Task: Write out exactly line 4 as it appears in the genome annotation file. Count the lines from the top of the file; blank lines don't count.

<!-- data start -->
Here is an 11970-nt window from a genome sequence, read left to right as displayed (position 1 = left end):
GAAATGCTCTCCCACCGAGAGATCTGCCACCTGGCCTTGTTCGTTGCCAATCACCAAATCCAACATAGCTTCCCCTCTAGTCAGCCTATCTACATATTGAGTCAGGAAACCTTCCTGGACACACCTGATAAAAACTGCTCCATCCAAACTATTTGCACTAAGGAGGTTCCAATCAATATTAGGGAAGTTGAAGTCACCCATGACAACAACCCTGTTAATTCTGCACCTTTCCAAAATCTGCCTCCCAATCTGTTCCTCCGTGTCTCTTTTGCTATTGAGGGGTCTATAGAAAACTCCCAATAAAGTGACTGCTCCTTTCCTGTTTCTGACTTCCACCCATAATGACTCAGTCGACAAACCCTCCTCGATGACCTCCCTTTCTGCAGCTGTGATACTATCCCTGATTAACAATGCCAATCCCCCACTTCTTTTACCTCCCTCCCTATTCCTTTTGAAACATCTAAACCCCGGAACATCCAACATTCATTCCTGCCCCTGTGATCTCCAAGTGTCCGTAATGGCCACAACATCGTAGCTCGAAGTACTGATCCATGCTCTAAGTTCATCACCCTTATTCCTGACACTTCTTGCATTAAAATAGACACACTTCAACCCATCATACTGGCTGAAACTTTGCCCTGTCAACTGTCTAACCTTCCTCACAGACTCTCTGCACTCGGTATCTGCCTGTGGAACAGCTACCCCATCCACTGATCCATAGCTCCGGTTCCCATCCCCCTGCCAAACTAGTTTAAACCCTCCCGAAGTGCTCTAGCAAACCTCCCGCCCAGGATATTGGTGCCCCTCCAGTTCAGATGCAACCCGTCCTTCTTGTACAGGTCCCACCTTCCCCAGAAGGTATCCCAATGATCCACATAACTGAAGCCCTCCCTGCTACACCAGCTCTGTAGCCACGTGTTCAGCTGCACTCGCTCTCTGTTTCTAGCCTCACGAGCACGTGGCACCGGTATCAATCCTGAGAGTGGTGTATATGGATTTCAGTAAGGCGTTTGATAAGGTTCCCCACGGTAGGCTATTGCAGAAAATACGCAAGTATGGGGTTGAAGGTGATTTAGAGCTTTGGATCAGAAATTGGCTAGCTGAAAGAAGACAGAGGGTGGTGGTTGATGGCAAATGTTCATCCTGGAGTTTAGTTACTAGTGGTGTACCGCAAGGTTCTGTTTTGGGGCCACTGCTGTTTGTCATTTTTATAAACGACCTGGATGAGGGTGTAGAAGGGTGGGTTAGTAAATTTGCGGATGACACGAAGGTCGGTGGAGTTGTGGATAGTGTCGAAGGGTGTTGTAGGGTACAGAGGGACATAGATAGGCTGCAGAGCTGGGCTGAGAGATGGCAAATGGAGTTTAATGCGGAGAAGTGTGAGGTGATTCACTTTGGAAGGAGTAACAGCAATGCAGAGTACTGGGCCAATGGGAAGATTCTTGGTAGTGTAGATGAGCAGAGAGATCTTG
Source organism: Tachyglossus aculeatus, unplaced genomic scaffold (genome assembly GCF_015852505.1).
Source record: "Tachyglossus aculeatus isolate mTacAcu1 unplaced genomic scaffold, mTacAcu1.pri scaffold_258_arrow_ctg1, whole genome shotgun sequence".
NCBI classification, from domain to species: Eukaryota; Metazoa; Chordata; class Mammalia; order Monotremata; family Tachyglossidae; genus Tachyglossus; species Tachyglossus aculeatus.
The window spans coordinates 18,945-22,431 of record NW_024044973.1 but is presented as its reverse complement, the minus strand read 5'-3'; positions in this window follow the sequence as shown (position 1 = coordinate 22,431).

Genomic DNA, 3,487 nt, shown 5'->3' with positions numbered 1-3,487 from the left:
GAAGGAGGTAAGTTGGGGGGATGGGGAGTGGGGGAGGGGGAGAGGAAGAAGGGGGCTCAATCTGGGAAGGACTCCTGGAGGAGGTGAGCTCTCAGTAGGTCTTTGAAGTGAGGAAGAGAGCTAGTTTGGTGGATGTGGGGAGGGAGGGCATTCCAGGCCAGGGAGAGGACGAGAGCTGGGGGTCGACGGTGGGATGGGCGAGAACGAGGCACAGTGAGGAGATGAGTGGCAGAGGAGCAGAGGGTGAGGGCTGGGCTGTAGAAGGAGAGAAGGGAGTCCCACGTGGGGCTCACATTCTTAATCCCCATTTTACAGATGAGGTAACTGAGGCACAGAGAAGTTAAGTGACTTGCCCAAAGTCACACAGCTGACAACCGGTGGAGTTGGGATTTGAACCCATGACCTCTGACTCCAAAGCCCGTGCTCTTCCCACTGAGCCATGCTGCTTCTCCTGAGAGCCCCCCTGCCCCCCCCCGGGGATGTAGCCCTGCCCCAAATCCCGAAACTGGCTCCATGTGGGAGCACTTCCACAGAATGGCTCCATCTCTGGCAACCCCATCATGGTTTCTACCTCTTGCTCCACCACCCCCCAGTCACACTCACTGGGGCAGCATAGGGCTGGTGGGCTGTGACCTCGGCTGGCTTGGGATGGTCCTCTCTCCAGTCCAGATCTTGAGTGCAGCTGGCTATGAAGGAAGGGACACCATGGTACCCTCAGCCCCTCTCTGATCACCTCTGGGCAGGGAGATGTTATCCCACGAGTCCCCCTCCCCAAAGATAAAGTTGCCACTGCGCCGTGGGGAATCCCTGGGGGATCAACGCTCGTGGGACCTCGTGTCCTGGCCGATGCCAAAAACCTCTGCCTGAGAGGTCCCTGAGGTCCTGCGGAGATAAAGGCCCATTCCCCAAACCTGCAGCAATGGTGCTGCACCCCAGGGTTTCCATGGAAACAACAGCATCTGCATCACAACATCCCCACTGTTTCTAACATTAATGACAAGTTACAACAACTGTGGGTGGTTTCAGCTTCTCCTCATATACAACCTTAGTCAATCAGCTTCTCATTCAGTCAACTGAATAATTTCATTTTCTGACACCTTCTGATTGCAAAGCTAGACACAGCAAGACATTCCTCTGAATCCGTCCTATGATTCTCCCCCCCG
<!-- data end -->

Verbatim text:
Source record: "Tachyglossus aculeatus isolate mTacAcu1 unplaced genomic scaffold, mTacAcu1.pri scaffold_258_arrow_ctg1, whole genome shotgun sequence".